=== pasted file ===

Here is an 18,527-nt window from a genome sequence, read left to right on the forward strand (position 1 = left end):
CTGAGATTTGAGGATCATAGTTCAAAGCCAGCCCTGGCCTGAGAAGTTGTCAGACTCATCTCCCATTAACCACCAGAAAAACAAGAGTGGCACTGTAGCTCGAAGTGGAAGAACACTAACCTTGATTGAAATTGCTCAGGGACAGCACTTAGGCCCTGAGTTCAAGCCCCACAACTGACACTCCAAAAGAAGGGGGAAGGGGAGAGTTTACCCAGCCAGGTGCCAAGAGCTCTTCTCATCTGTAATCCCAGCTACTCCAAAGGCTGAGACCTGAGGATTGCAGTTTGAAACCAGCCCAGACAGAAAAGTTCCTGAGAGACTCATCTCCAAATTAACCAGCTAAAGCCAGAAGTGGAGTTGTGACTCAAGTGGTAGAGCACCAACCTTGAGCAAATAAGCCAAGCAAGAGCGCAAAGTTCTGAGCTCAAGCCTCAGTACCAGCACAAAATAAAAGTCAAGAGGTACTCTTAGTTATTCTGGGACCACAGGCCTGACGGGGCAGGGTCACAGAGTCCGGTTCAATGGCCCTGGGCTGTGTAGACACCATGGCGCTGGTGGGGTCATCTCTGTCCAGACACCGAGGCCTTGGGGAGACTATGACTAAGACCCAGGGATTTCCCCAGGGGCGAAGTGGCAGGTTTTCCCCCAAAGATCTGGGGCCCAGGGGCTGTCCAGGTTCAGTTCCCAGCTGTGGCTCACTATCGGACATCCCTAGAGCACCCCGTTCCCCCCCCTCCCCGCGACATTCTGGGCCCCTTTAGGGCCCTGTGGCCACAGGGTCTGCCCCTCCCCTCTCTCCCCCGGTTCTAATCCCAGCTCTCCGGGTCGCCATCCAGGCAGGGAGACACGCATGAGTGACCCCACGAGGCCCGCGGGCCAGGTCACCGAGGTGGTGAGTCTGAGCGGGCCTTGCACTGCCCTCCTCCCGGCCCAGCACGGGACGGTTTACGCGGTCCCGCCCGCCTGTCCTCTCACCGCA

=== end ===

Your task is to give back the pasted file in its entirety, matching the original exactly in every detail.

Here is an 18,527-nt window from a genome sequence, read left to right on the forward strand (position 1 = left end):
CTGAGATTTGAGGATCATAGTTCAAAGCCAGCCCTGGCCTGAGAAGTTGTCAGACTCATCTCCCATTAACCACCAGAAAAACAAGAGTGGCACTGTAGCTCGAAGTGGAAGAACACTAACCTTGATTGAAATTGCTCAGGGACAGCACTTAGGCCCTGAGTTCAAGCCCCACAACTGACACTCCAAAAGAAGGGGGAAGGGGAGAGTTTACCCAGCCAGGTGCCAAGAGCTCTTCTCATCTGTAATCCCAGCTACTCCAAAGGCTGAGACCTGAGGATTGCAGTTTGAAACCAGCCCAGACAGAAAAGTTCCTGAGAGACTCATCTCCAAATTAACCAGCTAAAGCCAGAAGTGGAGTTGTGACTCAAGTGGTAGAGCACCAACCTTGAGCAAATAAGCCAAGCAAGAGCGCAAAGTTCTGAGCTCAAGCCTCAGTACCAGCACAAAATAAAAGTCAAGAGGTACTCTTAGTTATTCTGGGACCACAGGCCTGACGGGGCAGGGTCACAGAGTCCGGTTCAATGGCCCTGGGCTGTGTAGACACCATGGCGCTGGTGGGGTCATCTCTGTCCAGACACCGAGGCCTTGGGGAGACTATGACTAAGACCCAGGGATTTCCCCAGGGGCGAAGTGGCAGGTTTTCCCCCAAAGATCTGGGGCCCAGGGGCTGTCCAGGTTCAGTTCCCAGCTGTGGCTCACTATCGGACATCCCTAGAGCACCCCGTTCCCCCCCCTCCCCGCGACATTCTGGGCCCCTTTAGGGCCCTGTGGCCACAGGGTCTGCCCCTCCCCTCTCTCCCCCGGTTCTAATCCCAGCTCTCCGGGTCGCCATCCAGGCAGGGAGACACGCATGAGTGACCCCACGAGGCCCGCGGGCCAGGTCACCGAGGTGGTGAGTCTGAGCGGGCCTTGCACTGCCCTCCTCCCGGCCCAGCACGGGACGGTTTACGCGGTCCCGCCCGCCTGTCCTCTCACCGCA